Gene expression analysis plays a pivotal role in a wide range of studies, including biomedical analysis and diagnostics. Of all the methods available for gene expression analysis, quantitative real-time PCR (qRT-PCR) is the most rapid, sensitive, and accurate to measure mRNA, and its use in clinical diagnostics is rising steadily.
RNA quality entails both purity and integrity. Both play a critical role in the accuracy, reproducibility and relevance of downstream analyses, and isolation of high quality RNA is therefore an essential prerequisite for the techniques used in gene expression and RNA analysis. This is even more so the case when you consider that diagnosis of certain diseases is based on measuring mRNA levels (e.g. certain cancers, kidney diseases).
In this article, we will look at what is meant by RNA quality, how it can be measured, challenges in working with RNA and how we can overcome these.
RNA is typically extracted via phenol/chloroform precipitation or commercial RNA extraction kits, either manually or automated. Regardless of the method used, contaminants such genomic DNA (gDNA), DNases, RNases and proteases sometimes end up in the final extract, leaving you with an impure RNA extract, leading to some of the following problems:
- gDNA: if not eliminated, it can be amplified along with cDNA during qRT-PCR, leading to over-estimation of the actual RNA concentration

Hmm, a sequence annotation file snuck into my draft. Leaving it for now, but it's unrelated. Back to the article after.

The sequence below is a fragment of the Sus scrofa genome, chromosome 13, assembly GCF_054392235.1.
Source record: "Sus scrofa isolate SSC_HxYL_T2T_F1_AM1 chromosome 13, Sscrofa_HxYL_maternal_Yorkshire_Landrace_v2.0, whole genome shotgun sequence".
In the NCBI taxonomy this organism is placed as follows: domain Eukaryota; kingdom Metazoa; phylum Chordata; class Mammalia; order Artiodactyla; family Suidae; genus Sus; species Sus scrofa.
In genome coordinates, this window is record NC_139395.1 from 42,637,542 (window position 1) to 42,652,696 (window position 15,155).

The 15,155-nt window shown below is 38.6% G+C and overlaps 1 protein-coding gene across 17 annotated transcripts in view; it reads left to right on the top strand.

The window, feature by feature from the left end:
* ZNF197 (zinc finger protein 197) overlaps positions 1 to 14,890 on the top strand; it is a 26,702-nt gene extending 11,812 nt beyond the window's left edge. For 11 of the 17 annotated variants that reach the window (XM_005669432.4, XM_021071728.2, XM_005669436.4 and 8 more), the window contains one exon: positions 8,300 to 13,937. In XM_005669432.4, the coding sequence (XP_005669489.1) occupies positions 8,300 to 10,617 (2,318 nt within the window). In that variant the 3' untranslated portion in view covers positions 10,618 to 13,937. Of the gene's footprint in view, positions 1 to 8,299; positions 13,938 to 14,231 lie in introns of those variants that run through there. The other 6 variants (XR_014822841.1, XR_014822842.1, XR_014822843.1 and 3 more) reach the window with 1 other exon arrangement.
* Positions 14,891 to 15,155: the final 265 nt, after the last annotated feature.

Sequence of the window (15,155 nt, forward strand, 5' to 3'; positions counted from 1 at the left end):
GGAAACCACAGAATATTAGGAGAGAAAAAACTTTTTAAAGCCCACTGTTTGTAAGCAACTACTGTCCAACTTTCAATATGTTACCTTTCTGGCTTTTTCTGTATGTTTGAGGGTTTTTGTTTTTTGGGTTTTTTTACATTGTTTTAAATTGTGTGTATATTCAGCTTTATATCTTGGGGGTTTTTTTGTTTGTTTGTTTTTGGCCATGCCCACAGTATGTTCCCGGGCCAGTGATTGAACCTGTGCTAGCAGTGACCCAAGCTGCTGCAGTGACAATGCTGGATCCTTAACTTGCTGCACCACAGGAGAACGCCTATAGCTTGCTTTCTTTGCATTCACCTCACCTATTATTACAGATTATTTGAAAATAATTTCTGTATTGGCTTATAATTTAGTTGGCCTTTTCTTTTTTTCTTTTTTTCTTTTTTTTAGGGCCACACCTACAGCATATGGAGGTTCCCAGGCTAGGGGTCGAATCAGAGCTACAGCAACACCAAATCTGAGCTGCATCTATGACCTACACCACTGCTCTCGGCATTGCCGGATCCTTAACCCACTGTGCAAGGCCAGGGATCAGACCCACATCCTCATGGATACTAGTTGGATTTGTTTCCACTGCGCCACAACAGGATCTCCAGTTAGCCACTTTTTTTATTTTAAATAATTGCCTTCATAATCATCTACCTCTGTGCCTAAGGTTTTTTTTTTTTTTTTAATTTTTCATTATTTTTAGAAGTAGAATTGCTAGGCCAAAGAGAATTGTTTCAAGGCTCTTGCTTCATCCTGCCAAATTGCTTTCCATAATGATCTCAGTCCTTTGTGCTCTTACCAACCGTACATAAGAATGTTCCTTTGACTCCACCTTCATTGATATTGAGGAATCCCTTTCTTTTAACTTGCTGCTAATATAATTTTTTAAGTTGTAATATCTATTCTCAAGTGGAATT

- DNases: can degrade cDNA for gene expression analysis
- RNases: degrade RNA before you analyze it, leaving you with an unclear set of results
- Proteases: can degrade enzymes used in downstream reactions (e.g. reverse transcriptase during cDNA synthesis)
It can be challenging to completely avoid contaminants in your sample, but a variety of post-extraction tools can be used to clean up your RNA. Genomic DNA can be removed by treating your samples with DNase prior to cDNA synthesis. Several RNA purification kits are also available on a commercial basis.
This refers to the quality or integrity of the RNA molecules themselves. Total RNA extracts usually contain rRNA subunits, mRNA, tRNA and small RNAs. For gene expression and transcriptome analyses, mRNA is usually the desired material. RNA is inherently susceptible to RNase degradation and it is a chemically unstable molecule. If you are working with RNA for the first time, it is a good idea to read up on RNA handling in advance, as it requires a lot more care than DNA.
Carrying out your experiments with substandard RNA can have dramatic effects on your results. Consider this for example: For qRT-PCR, mRNA is converted to cDNA by the reverse transcriptase enzyme. This enzyme catalyzes cDNA synthesis starting with the polyA tails on the individual mRNA molecules. If the polyA tails are damaged, the corresponding mRNA will not be converted to cDNA and this transcript will not be accounted for in the analysis. As you can imagine, this makes it impossible to compare gene expression levels across different genes, treatments or cell types, etc.